My favourite Net-A-Porter colour is black.

(I like it so much I made a poster)

Maybe you like something more striking. Red?

Designers like Missoni know how to make beautiful combinations of colours.


I'm a software developer in Net-A-Porter's Catalogue Management team. We worry about classification, filtering and ranking. On this page you're not seeing products filtered by colour, but products ordered by their similarity to a palette.

Go for Bold

Net-A-Porter's Spring Summer 2022 marketing campaign, "Go for Bold", centred around a collection of colourful products. The campaign photography (which I love) used dramatic angles, shadows and vivid palettes. Marketing wanted to add a technology element to the project and one idea was to use palettes as a route to finding products.

Ultimately this idea was binned for something else, but Kris and Naz from our Future Strategy and Design team had already discussed how we might do this with Google, who had done something similar with Art Palette. I was too attached to the idea and what Google had done to not build it anyway.

How it Works

The starting point was to identify a colour palette for every product. I used ColorThief to sample product images and extract the five most dominant colours from each. These colours would define a product's palette.

I needed to score how similar any two palettes were. A colour is a point in 3D space made up of Red, Green and Blue (RGB) coordinates. A Euclidean distance measures how close any two points in that 3D space are. Unfortunately, proximity in RGB is not a good proxy for how our eyes and brains perceive colour similarity. An alternative to RGB is CIELAB which was designed to represent colour in a way that more closely aligns with human perception. Euclidean distances between CIELAB colours do provide a good proxy for perceived colour similarity.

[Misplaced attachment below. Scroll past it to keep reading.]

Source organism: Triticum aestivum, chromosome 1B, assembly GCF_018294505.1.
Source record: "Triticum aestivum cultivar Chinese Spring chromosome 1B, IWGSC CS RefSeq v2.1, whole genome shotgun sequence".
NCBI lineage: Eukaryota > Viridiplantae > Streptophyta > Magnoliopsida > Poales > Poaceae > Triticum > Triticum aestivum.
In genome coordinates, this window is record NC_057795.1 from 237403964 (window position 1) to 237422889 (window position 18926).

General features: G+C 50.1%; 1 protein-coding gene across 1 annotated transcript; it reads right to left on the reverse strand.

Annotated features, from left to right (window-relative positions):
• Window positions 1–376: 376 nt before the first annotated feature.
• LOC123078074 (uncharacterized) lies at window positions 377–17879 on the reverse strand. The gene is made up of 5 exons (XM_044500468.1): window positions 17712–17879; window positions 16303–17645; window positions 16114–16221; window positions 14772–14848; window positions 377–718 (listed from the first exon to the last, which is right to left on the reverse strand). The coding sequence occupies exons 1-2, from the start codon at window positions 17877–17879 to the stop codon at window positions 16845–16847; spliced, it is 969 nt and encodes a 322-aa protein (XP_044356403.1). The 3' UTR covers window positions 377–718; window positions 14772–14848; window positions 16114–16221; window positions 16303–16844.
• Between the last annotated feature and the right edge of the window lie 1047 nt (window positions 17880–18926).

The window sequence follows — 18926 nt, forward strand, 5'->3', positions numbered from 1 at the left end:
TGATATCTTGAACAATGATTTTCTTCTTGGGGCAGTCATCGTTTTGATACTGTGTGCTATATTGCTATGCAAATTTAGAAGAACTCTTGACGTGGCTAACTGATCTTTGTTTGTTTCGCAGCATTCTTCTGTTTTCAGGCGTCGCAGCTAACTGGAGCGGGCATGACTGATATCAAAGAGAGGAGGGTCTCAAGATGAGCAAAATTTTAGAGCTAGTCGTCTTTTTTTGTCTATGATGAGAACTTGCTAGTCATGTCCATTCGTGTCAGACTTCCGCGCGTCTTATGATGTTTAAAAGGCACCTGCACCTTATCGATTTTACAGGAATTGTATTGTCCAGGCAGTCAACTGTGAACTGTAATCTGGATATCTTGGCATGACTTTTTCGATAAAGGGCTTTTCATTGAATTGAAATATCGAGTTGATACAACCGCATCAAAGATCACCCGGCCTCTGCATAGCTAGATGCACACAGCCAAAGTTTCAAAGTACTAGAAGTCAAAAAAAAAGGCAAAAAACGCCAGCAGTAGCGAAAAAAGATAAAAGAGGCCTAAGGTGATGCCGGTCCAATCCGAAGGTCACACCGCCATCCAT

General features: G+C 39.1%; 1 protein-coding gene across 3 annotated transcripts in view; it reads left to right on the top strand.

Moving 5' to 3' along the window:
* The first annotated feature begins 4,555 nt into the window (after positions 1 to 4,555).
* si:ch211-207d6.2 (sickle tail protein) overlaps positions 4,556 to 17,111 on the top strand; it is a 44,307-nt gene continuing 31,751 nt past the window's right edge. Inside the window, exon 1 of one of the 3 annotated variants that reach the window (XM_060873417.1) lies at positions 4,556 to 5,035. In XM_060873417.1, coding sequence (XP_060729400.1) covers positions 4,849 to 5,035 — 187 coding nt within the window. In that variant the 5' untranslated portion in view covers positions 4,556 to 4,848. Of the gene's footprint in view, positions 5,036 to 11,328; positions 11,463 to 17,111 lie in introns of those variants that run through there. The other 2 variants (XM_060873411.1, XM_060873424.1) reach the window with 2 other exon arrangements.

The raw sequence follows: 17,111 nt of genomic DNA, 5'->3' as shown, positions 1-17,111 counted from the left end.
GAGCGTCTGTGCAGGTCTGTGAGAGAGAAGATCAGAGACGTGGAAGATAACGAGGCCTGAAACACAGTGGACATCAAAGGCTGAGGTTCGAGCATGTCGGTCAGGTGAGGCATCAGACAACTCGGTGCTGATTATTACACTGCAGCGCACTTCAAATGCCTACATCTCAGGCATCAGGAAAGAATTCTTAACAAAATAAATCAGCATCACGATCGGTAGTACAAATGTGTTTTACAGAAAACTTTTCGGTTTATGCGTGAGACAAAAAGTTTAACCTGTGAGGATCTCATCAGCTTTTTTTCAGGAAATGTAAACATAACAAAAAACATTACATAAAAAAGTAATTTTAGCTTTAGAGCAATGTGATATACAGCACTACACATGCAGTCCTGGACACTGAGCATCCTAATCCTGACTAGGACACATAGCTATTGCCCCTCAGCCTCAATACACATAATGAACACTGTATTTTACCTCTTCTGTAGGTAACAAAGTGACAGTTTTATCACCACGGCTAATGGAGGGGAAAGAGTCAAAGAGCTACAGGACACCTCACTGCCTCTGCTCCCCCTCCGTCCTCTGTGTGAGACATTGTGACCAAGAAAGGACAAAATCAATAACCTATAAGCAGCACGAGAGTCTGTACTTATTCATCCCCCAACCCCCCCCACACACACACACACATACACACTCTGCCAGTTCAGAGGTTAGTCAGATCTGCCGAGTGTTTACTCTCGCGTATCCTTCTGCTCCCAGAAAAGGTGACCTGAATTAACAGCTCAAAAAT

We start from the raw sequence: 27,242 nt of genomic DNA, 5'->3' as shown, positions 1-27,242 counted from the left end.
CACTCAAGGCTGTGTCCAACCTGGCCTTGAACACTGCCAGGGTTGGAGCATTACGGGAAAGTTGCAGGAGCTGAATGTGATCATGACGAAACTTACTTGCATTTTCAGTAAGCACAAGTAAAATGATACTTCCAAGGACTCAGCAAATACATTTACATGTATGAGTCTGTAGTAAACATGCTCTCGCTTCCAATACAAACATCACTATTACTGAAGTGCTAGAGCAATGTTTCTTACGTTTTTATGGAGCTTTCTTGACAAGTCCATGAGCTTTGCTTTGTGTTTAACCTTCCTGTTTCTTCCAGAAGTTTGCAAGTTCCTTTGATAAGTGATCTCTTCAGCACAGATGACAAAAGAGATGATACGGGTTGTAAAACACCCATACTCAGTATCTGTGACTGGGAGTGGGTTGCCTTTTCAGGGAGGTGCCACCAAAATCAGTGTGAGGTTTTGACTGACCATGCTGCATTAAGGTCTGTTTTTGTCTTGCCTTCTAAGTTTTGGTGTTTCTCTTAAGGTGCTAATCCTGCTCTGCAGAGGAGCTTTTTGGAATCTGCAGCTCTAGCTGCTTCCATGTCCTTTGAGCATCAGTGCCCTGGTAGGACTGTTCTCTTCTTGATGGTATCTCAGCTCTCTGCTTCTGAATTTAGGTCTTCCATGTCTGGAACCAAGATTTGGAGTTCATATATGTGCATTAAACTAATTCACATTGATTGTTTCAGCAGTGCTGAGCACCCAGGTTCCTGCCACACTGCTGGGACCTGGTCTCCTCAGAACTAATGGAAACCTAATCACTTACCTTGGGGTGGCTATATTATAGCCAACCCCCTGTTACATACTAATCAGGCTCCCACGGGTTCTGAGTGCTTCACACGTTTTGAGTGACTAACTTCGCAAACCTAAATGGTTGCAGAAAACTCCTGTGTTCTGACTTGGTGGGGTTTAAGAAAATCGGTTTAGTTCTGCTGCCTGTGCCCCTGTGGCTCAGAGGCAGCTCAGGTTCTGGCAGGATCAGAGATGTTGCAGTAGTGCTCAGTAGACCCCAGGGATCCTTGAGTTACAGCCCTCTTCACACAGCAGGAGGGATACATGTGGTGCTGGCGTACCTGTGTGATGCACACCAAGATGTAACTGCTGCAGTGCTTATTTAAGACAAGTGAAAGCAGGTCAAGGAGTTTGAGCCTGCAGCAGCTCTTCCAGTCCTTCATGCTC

With five CIELAB colours per palette, measuring the distance between any two palettes (ignoring the order of colours) would mean 25 distance calculations. Not practical in a realtime query. For a catalogue the size of Net-A-Porter it would mean executing over a million calculations to find the closest palettes.

This is where I leant heavily on what Google had done with a clever optimisation trick. Offline, Goolge had calculated the distance between every possible palette in the colour space. Those distance values were then used to train a machine learning model to predict how similar any two palettes were. Removing the final layer in that model provided embeddings that represented the palettes in an n-dimensional space. Significantly, that space would locate similar palettes near to each other. These embeddings could be used to measure the distance between palettes directly, replacing 25 calculations with one.

The final step was to create an index of palette embeddings for the catalogue. An index provides a fast way to search for the nearest neighbours of any palette and to the products represented by those palettes. I used Jon Chamber's Vantage Point Tree implementation as an in-memory index.

What makes this fun is that with an index of embeddings and a way of converting a palette to an embedding it's possible to search for products that are the nearest neighbour to any palette. There's no reason a palette needs to come from a product image.

Maybe you want to find products that have a Starry Night palette?

  1. Google's Art Palette and source code.
  2. Lokesh Dhakar's ColorThief.
  3. Jon Chamber's VP Tree implementation.
  4. Per Bang's colour names.

Hello. I'm Darren Shaw, a software developer at Net-A-Porter, which I've occasionally written about.

I also play at being a portrait photographer - but it's just a hobby. I love the photographs of Boo George, Norman Jean Roy, Steven Meisel and especially Peter Lindbergh. I've also written about why I like their pictures. I sometimes do test shoots, so if you're interested in working together please get in touch.

Darren, June 2022.